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April 17, 2015

Volunteer Bright Spots Abound in Sarasota and Manatee Counties

This post is part of a series highlighting the outstanding contributions of volunteers during National Volunteer Week April 12-18. These volunteers contribute meaningful time and talent that will contribute to the ongoing progress and success of the Campaign for Grade-Level Reading in our local community.

Here are some ways volunteers are making a difference in Manatee County:

United Way of Manatee County ReadingPals is an Early Literacy Initiative sponsored by a grant from Carol and Barney Barnett. A partnership with the School District of Manatee County, ReadingPals places volunteers in five Title I Elementary Schools. Community volunteers go into the schools and foster a mentoring relationship with their students focusing on vocabulary exposure and expansion, reading comprehension and developing a love for learning from books.

In the first three years of the program, more than 7,000 volunteer hours have been spent reading a mix of fiction and nonfiction books with students. When each weekly session ends, students in the program take home a free copy of that week’s book. At the end of each school year, over the course of 28 weeks, each child in the ReadingPals program has a home library of more than 25 books. During the three years of the program, ReadingPals has given nearly 9,000 books to the kindergartners in this program.

Partners in this program include United Way of Manatee County, School District of Manatee County, United Way Women United and community volunteers. Volunteer opportunities will begin again in September 2015. The program is looking for volunteers to read to kindergarten students once a week for one hour a week (or with a partner for ½ hour over 28 weeks.) To volunteer, contact Sandra Holmes at 941-748-1313 or Doreen Ravagnani at 941-748-1313 or For more information, visit

United Community Centers features the Reading Recovery/Balanced Literacy Program for at-risk kindergarten through third-grade students. This was initiated seven years ago by volunteers from Christ Church of Longboat Key. It currently serves 75 children who receive direct instruction four days a week from three certified, dedicated teachers and three dedicated aides. Children spend kindergarten through third grade learning to read. They spend every year thereafter reading to learn. If a child has not learned to read fluently by the end of the third grade, his or her window of opportunity closes.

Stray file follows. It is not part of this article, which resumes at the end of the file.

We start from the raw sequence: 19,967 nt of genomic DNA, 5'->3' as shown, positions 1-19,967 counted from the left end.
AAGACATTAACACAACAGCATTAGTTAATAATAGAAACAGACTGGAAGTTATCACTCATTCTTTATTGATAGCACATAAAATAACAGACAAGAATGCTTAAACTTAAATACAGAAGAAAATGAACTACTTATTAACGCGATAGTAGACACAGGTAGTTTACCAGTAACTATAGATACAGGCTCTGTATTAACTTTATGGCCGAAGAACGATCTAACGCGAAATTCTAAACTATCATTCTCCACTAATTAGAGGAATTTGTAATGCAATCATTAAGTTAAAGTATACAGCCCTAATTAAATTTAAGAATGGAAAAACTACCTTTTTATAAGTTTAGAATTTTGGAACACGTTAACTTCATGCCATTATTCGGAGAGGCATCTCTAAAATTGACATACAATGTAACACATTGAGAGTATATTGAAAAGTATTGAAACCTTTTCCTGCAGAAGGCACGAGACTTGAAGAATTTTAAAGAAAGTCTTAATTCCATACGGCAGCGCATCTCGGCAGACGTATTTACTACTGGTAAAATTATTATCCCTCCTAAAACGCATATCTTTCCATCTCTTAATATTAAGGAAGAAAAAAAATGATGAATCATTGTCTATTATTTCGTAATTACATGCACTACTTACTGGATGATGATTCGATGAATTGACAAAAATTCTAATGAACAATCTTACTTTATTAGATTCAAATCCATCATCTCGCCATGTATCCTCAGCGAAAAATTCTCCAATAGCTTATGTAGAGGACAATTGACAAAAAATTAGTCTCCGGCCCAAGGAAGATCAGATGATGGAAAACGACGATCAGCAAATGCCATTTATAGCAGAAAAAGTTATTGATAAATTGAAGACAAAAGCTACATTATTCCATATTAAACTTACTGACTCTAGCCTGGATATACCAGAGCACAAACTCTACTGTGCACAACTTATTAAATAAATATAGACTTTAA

You can mentor and be a reading buddy to a student in grades K-3 who are enrolled in the Reading Recovery Program.  For more information, contact Alexdrena Green (program) 941-746-7470 X 226 or Beverly Sutton (Reading Buddies)

Y READS is a literacy mentoring initiative targeting kindergarten through third-grade students. This program seeks to close the gap in students reading performance and the State of Florida’s reading performance expectations. YMCA READS will meet the needs of students by providing structured and supervised services. The primary focus will be on improving students reading skills. Additional services will be provided to develop the whole child, including meeting each child’s need for relationship-building and greater self-esteem. Volunteer mentors will develop the program under the supervision of the Program Director.

Partners include the Florida State Alliance of YMCAs, Bayshore Elementary School and the School District of Manatee County. To volunteer, complete an application by visiting or contact Dr. Moira Hendricks, the YMCA READS director – 941 798-9622 x408.

In Sarasota County, there’s no lack of inspiring opportunities, too: 

YReads at Laurel Nokomis has some outstanding volunteers who are making a difference.

Marsha Bruner is a grandmother of several children — some of whom attend Laurel Nokomis School. She is an active woman who generally loves children. At times, she goes to visit her grandbabies for lunch and then comes back to instruct some of the school’s struggling readers. She started volunteering by performing fluency activities with the students. Marsha was their biggest cheerleader. She was upbeat and positive and students begged to go read with her weekly. She now works with our SIPPS program and delivers individualized instruction. Marsha is a fantastic piece to our puzzle.

Makenna Burns is a 14-year-old freshman at Venice High School and originally was only looking for volunteer hours. Since she started volunteering here, Makenna has developed into a passionate teacher for these struggling students. She connects with them personally and was upset when she had to decrease her hours due to her own personal responsibilities. Makenna still volunteers twice a week and instructs our SIPPS program with ease and compassion. Students love to be paired with Makenna.

Kailey Hanrahan is a sophomore at Venice High School and was interested in our program after I spoke to their Early Childhood class about the opportunity. She has been with us since the beginning and has committed to volunteering three times a week with our students. She has taken interest in learning our SIPPS program, assisting with individual reading through comprehension questions, and conducting activities that precede a read aloud. Students enjoy talking with her and she is a great role model to our young learners.

To learn more, contact Melissa Abreu, YReads Coordinator, Laurel Nokomis Elementary: 941-525-4092;

Tuttle Elementary is fortunate to have strong community roots with deep support of diverse and dynamic volunteers from every walk of life. Our adult and senior volunteers are guides who are adult role models for our students — something that reaches beyond the walls of our school and into the community.  Ranging in age from 15 to 102 years old and representing cities worldwide, their collective “gift of time” is pivotal to the success of our students in the areas of Reading and Mathematics. They are all selfless, caring, and dedicated to the success of our students within the community of Sarasota!